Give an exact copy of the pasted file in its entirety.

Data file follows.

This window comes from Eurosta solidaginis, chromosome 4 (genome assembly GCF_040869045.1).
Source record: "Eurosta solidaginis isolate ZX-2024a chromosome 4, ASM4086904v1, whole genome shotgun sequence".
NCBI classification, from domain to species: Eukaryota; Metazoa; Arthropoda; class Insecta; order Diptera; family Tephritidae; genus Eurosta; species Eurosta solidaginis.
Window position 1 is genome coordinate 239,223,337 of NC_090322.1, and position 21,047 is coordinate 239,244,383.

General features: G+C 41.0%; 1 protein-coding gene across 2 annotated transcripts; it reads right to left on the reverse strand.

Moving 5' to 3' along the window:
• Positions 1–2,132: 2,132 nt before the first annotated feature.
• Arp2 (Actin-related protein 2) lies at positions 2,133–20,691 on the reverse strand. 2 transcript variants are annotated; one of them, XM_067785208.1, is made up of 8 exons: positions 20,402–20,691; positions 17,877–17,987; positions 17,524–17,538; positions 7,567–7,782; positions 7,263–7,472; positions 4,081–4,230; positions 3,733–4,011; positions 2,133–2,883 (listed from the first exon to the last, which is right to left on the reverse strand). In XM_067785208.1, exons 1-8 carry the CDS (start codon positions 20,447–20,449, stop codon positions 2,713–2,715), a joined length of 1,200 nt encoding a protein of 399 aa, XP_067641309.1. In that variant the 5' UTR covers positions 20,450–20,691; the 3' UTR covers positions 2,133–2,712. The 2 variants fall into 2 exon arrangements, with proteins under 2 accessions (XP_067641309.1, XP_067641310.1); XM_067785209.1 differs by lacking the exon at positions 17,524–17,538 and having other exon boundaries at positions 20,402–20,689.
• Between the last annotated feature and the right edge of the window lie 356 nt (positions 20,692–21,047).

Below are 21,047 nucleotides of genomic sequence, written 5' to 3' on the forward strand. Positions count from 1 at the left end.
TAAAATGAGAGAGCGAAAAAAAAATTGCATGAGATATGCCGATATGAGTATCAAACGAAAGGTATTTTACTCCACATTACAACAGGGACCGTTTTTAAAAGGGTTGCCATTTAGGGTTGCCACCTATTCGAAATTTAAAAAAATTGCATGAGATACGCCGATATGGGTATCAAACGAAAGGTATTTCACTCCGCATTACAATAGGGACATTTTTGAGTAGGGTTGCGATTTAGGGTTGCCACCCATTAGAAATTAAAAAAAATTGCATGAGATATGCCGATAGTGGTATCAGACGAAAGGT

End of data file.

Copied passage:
This window comes from Eurosta solidaginis, chromosome 4 (genome assembly GCF_040869045.1).
Source record: "Eurosta solidaginis isolate ZX-2024a chromosome 4, ASM4086904v1, whole genome shotgun sequence".
NCBI classification, from domain to species: Eukaryota; Metazoa; Arthropoda; class Insecta; order Diptera; family Tephritidae; genus Eurosta; species Eurosta solidaginis.
Window position 1 is genome coordinate 239,223,337 of NC_090322.1, and position 21,047 is coordinate 239,244,383.

General features: G+C 41.0%; 1 protein-coding gene across 2 annotated transcripts; it reads right to left on the reverse strand.

Moving 5' to 3' along the window:
• Positions 1–2,132: 2,132 nt before the first annotated feature.
• Arp2 (Actin-related protein 2) lies at positions 2,133–20,691 on the reverse strand. 2 transcript variants are annotated; one of them, XM_067785208.1, is made up of 8 exons: positions 20,402–20,691; positions 17,877–17,987; positions 17,524–17,538; positions 7,567–7,782; positions 7,263–7,472; positions 4,081–4,230; positions 3,733–4,011; positions 2,133–2,883 (listed from the first exon to the last, which is right to left on the reverse strand). In XM_067785208.1, exons 1-8 carry the CDS (start codon positions 20,447–20,449, stop codon positions 2,713–2,715), a joined length of 1,200 nt encoding a protein of 399 aa, XP_067641309.1. In that variant the 5' UTR covers positions 20,450–20,691; the 3' UTR covers positions 2,133–2,712. The 2 variants fall into 2 exon arrangements, with proteins under 2 accessions (XP_067641309.1, XP_067641310.1); XM_067785209.1 differs by lacking the exon at positions 17,524–17,538 and having other exon boundaries at positions 20,402–20,689.
• Between the last annotated feature and the right edge of the window lie 356 nt (positions 20,692–21,047).

Below are 21,047 nucleotides of genomic sequence, written 5' to 3' on the forward strand. Positions count from 1 at the left end.
TAAAATGAGAGAGCGAAAAAAAAATTGCATGAGATATGCCGATATGAGTATCAAACGAAAGGTATTTTACTCCACATTACAACAGGGACCGTTTTTAAAAGGGTTGCCATTTAGGGTTGCCACCTATTCGAAATTTAAAAAAATTGCATGAGATACGCCGATATGGGTATCAAACGAAAGGTATTTCACTCCGCATTACAATAGGGACATTTTTGAGTAGGGTTGCGATTTAGGGTTGCCACCCATTAGAAATTAAAAAAAATTGCATGAGATATGCCGATAGTGGTATCAGACGAAAGGT